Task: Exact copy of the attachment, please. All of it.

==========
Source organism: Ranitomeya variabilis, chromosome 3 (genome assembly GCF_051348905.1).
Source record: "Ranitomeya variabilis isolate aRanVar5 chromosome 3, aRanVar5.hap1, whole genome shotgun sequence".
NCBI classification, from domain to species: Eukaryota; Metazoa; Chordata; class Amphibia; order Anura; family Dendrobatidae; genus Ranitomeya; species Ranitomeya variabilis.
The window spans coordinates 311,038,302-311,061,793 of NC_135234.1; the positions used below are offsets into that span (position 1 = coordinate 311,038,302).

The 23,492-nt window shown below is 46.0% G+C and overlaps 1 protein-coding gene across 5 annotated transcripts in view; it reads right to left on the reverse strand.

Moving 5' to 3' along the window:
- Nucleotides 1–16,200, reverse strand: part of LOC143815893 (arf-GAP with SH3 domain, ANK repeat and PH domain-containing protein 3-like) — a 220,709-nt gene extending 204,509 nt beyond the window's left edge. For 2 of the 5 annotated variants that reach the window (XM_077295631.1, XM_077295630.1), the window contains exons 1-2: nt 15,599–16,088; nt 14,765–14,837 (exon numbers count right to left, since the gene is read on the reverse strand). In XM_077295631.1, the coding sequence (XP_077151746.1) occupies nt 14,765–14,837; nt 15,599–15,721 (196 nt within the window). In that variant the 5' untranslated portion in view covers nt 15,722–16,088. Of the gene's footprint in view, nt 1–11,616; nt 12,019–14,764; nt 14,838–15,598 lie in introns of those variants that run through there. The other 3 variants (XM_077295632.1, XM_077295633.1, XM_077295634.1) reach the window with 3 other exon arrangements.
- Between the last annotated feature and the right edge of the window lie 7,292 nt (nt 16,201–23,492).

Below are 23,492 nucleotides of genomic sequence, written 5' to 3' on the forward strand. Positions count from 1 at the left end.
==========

Source organism: Ranitomeya variabilis, chromosome 3 (genome assembly GCF_051348905.1).
Source record: "Ranitomeya variabilis isolate aRanVar5 chromosome 3, aRanVar5.hap1, whole genome shotgun sequence".
NCBI classification, from domain to species: Eukaryota; Metazoa; Chordata; class Amphibia; order Anura; family Dendrobatidae; genus Ranitomeya; species Ranitomeya variabilis.
The window spans coordinates 311,038,302-311,061,793 of NC_135234.1; the positions used below are offsets into that span (position 1 = coordinate 311,038,302).

The 23,492-nt window shown below is 46.0% G+C and overlaps 1 protein-coding gene across 5 annotated transcripts in view; it reads right to left on the reverse strand.

Moving 5' to 3' along the window:
- Nucleotides 1–16,200, reverse strand: part of LOC143815893 (arf-GAP with SH3 domain, ANK repeat and PH domain-containing protein 3-like) — a 220,709-nt gene extending 204,509 nt beyond the window's left edge. For 2 of the 5 annotated variants that reach the window (XM_077295631.1, XM_077295630.1), the window contains exons 1-2: nt 15,599–16,088; nt 14,765–14,837 (exon numbers count right to left, since the gene is read on the reverse strand). In XM_077295631.1, the coding sequence (XP_077151746.1) occupies nt 14,765–14,837; nt 15,599–15,721 (196 nt within the window). In that variant the 5' untranslated portion in view covers nt 15,722–16,088. Of the gene's footprint in view, nt 1–11,616; nt 12,019–14,764; nt 14,838–15,598 lie in introns of those variants that run through there. The other 3 variants (XM_077295632.1, XM_077295633.1, XM_077295634.1) reach the window with 3 other exon arrangements.
- Between the last annotated feature and the right edge of the window lie 7,292 nt (nt 16,201–23,492).

Below are 23,492 nucleotides of genomic sequence, written 5' to 3' on the forward strand. Positions count from 1 at the left end.